Director Dealings: Volex chief shows faith in recovery

Share this article
Have your say

ELECTRICAL connector firm Volex recently said that although trading ­conditions were challenging, it was making good progress with a restructuring programme.

The group’s sales and ­finance functions have been strengthened and production cost and operating ­expense savings are “being delivered as expected”.

The company is also looking to accelerate its move to a higher margin product portfolio.

“While there is still much to do we have made good progress,” the company said in an update last month.

Last week chief executive Ray Walsh demonstrated his faith in the company’s recovery by purchasing 32,286 shares at 97p each.

He now holds 250,000 shares in the group whose market value is less than half what it was a year ago.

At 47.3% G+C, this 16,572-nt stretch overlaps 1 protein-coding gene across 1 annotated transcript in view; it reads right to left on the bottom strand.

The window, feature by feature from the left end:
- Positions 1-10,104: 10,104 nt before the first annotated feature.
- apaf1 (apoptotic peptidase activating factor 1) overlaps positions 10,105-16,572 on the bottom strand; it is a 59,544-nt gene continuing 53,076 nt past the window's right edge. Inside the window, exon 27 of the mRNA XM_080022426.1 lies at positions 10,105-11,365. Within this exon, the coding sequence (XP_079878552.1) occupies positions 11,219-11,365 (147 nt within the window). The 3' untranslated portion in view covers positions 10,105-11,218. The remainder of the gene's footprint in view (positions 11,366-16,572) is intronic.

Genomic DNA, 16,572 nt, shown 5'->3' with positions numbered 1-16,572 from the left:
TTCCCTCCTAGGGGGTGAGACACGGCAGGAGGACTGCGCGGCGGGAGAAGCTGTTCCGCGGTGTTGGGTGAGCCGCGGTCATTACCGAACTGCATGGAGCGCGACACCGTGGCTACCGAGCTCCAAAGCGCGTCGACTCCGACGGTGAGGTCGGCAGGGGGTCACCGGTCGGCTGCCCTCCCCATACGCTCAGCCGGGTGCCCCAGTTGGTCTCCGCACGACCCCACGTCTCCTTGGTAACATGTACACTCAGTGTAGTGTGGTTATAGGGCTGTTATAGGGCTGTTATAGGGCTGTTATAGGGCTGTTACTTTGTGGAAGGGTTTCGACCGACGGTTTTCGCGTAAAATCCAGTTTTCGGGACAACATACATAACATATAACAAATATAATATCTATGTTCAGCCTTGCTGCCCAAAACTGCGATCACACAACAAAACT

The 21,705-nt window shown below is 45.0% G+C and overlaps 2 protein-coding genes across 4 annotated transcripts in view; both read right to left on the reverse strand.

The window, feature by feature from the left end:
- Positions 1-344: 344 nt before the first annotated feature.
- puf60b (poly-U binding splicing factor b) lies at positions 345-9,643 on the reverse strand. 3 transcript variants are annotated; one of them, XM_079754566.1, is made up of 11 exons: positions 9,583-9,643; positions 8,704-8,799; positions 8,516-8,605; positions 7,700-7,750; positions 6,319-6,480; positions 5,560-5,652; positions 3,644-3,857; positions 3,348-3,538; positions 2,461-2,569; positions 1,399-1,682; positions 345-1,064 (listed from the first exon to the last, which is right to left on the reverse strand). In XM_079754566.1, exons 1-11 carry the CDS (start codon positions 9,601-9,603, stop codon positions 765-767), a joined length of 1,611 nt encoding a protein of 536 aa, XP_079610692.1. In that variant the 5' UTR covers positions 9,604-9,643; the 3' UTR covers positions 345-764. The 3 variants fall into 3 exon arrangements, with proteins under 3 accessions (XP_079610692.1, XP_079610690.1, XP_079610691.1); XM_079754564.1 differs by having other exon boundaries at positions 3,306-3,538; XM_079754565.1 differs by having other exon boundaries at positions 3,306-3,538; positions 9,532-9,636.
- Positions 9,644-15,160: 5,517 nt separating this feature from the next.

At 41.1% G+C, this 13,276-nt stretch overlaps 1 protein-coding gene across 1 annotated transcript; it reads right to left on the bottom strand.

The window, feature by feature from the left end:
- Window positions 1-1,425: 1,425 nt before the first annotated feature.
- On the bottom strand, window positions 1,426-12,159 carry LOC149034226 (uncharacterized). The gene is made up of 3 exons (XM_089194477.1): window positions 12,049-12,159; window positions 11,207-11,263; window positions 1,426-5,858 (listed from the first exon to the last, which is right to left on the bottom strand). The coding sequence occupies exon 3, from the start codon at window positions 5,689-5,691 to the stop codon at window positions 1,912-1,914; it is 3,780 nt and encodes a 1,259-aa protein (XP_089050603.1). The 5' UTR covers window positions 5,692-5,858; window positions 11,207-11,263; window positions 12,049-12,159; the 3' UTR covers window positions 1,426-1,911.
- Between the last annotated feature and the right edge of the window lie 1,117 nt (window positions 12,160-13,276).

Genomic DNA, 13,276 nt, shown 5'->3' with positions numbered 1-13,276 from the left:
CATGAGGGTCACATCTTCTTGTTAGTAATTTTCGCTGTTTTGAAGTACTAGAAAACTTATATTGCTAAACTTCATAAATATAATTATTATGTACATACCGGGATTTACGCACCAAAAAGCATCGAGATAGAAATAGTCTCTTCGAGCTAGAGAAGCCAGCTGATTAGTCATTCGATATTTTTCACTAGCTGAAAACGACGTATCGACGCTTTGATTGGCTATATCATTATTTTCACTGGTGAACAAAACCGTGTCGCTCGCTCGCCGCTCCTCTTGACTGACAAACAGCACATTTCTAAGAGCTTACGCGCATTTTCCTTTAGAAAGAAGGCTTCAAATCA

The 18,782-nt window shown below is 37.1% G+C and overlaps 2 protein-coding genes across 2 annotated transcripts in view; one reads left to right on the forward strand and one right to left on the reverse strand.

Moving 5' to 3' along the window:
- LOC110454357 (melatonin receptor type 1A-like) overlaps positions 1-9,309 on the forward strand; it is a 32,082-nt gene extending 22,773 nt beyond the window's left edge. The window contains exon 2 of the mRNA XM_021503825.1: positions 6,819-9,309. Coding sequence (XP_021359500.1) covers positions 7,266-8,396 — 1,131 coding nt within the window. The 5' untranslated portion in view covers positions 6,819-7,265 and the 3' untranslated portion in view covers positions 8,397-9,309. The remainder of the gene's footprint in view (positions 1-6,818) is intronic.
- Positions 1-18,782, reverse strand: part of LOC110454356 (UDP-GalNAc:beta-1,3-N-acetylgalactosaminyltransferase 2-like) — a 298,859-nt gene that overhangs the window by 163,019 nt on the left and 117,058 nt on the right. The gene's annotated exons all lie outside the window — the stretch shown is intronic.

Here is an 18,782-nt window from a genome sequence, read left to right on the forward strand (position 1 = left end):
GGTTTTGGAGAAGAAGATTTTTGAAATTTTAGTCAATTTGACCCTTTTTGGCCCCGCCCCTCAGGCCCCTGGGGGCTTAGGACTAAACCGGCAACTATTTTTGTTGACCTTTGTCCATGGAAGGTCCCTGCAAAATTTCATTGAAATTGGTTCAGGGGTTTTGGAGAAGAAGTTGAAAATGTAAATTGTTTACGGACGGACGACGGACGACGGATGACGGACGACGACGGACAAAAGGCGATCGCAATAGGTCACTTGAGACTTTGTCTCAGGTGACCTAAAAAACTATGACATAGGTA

• Bruno Müller, chief executive of Adriatic Oil, has purchased 160,000 shares at 1.3p each. Müller and his family members and connected parties now hold a combined interest in 58.6 million shares.

• Nick Perrin, finance ­director at veterinary services provider CVS, has purchased 3,000 shares at 189p per share.

The move has doubled his stake in the group.

• Robin Taylor, a non-executive director at Malaysian software company Fusionex, has bought 6,161 shares at 242p each.

He now holds 12,827 shares in the company.

• West African Minerals Corporation, an iron ore mining and exploration company, said Mercantile Holdings, a company owned by a trust under which director Stephen Dattels is a beneficiary, ­acquired 500,000 shares at 53.5p each.

He now holds more than 27 million shares.

• Property tycoon John Whittaker has boosted his stake in shopping centres group Intu following full- year results.

Deputy chairman Whittaker bought 60,000 shares at 328.35p.

• Ian Harrison, a non-executive director of Edinburgh-based aviation and newspaper distribution group John Menzies, has sold 100,000 shares at 766.00p each.

In its year-end results ­announced recently, the firm said its aviation division continued growth at expected levels despite the loss of some contracts due to airline failures and “headwinds” of weak ­sterling.